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Jan. 23, 2019, 9:55 a.m.

With tech’s reality a little too dystopian, The Verge is turning to science fiction for inspiration

And turning away a bit from Facebook video: “Our video lives on YouTube. We’re going to program for the YouTube audience.”

Maybe you cringe when you see breaking news on (or about) Twitter, or flee from Facebook Portals, or can only imagine each dystopian news cycle drawing us closer to The Handmaid’s Tale. If so, try thinking of tech as a tool that can replicate you to keep your dog company after you die, or that can open-source a rocket ship to escape the charred Earth for Jovian Europa. Nice, pleasant thoughts.

These are two storylines of the 11 The Verge is releasing over January and February as part of its Better Worlds project. It’s an attempt to brighten up their coverage of the dismal real world and push for science fiction that inspires. It’s the seven-year-old site’s first steps into fiction, and it’s planting the series across all its regular distributed platforms — but with less of a focus on Facebook.

“The reality of doing journalism around science and engineering right now is there’s a bunch of fun stuff — but there’s also a bunch of pretty negative stuff,” Nilay Patel, The Verge’s editor-in-chief, told me. (Recently departed culture editor Laura Hudson came up with the initial idea last spring.) “We’re trying to strike a balance where we’re showing people as much opportunity, the democratization of culture, innovation as we are [showing that] ‘Hey, Facebook should get its shit together.'”

In other words, if you can’t report positive news, maybe kick in some fiction to cheer folks up! (Just kidding?) The Verge is trying to intersperse Star Trek-level sci-fi encouragement among its reporting on, say, whether Nest cams are being hacked to transmit fake nuclear bomb threats. (They’re not.) Here’s an snippet from Justina Ireland’s piece:

Luis runs off, and Carlinda turns back to me. “This was always the plan, Mimi. The game is rigged, and we all knew that as soon as a few people found out this was happening, they were going to come down. Hard. And that’s what we wanted. Sure, getting people to Europa is great, but disrupting the entire system? Turning their tricks against them? That’s the real way we win.”

The buzz of drones comes from overhead, and she looks up. “It’s the media. Right on time. You’d better run, Mimi. You got a ship to fly.” And then she darts off into the crowd.

“We didn’t want something that was Pollyanna and didn’t want to glaze something over,” Helen Havlak, The Verge’s editorial director, said, also highlighting their goal to commission from authors with diverse perspectives on science fiction. “We asked writers to come up with stories that presented conflict but with the possibility for tech and science to make the world better and a glimpse of a better future. And we saw great response from the authors on that premise because they too have been in the zone of ‘dystopian fiction has been what’s getting optioned for TV’.”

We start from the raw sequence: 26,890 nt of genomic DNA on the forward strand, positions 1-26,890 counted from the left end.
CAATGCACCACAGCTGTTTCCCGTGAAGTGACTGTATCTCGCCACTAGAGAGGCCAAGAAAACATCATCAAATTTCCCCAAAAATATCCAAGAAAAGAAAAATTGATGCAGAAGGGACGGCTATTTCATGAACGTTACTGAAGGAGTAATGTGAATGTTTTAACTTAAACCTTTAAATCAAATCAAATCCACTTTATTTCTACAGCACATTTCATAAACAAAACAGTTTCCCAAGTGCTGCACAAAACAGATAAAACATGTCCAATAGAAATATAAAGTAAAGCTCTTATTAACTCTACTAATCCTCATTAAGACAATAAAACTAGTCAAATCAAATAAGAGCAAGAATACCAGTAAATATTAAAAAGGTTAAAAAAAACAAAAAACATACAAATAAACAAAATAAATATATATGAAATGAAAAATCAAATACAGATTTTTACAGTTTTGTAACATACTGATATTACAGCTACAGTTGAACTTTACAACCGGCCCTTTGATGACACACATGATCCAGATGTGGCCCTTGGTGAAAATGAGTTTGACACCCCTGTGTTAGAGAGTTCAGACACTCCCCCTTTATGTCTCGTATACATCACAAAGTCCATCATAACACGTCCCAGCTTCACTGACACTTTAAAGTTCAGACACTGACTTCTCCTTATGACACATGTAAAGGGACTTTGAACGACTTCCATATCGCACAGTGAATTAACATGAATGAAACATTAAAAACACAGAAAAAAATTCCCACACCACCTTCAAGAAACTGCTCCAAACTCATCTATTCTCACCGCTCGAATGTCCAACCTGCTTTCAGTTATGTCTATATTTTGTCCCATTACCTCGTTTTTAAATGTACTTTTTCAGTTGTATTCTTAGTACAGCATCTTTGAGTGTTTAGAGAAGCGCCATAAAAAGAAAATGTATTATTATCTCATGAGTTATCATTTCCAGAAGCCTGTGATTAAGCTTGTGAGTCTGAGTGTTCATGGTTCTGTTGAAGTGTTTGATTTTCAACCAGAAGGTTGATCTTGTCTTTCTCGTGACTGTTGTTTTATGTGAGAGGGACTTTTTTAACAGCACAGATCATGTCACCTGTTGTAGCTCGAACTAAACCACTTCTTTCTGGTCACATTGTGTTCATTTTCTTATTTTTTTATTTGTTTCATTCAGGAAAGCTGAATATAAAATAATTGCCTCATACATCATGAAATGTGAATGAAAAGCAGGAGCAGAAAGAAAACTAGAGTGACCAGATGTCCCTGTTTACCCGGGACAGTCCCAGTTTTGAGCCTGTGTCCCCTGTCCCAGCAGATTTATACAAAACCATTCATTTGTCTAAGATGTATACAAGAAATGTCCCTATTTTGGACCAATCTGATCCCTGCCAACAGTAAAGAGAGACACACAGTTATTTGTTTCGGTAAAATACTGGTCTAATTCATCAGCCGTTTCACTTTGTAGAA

The fiction project is one way to refresh the feeds of followers who may be getting burnt out of Facebook data privacy explainers or the government shutdown’s (still ongoing!) impact on the future of science — and of course to harness new readers coming through the fan followings of writers like John Scalzi and Leigh Alexander.

A lot of that audience is coming from YouTube and Instagram Stories, not necessarily Facebook — a twist for The Verge, which leaned on its Circuit Breaker spinoff for high Facebook engagement. Each story is published in full in the Better Worlds section on the site with an author Q&A and either a video animation or an audiobook making the piece more vivid. But now — as the industry recuperates from Facebook’s failed pivot-to-video promises and faulty metrics — they’ve pushed off from Facebook a little more.

Video strategy on and off Facebook was the nut Patel was trying to crack in 2016. He told Nieman Lab then: “The biggest challenge, the hardest one, has been our video strategy: why we make videos, who we make videos for, what kind of stories we want to tell with video, what platforms the videos belong on.”

But videos on Circuit Breaker, The Verge’s spinoff gadget blog-as-a-Facebook-page, were taking off. A little more than two years ago, Circuit Breaker views on Facebook — with 500,000 followers — were neck and neck with views from 2 million followers on YouTube. By 2019, the tech dystopia has shown that Facebook is not social video heaven. In its first 36 hours, the video for John Scalzi’s piece got more than 35,000 views on YouTube compared to 14,000 on Facebook.

“A lot of the grueling questions in 2016 of video on the internet we just answered and said: Our video lives on YouTube. We’re going to program for the YouTube audience,” Patel told me. “We solved the main thing that made this a challenge, which was where does this live and what does our community look like. We made the call, and now after two years of investment in that decision, we’re able to spread out a little more.”

Havlak also noted that Instagram stories has brought a surprising amount of engagement to the series so far, and the team is planning Reddit AMAs with the authors as well.

This project wasn’t cheap for The Verge, which is also coming off building a house with Vox Media sister site Curbed. Boeing sponsored Ireland’s “Theory of Flight” piece, though the months-long process consumed Havlak, Hudson, and design director William Joel, Havlak and Patel said, with help from others on The Verge’s staff. But the spread of engagement might mean more fiction in the future — no matter how dystopian that future may look.

POSTED     Jan. 23, 2019, 9:55 a.m.
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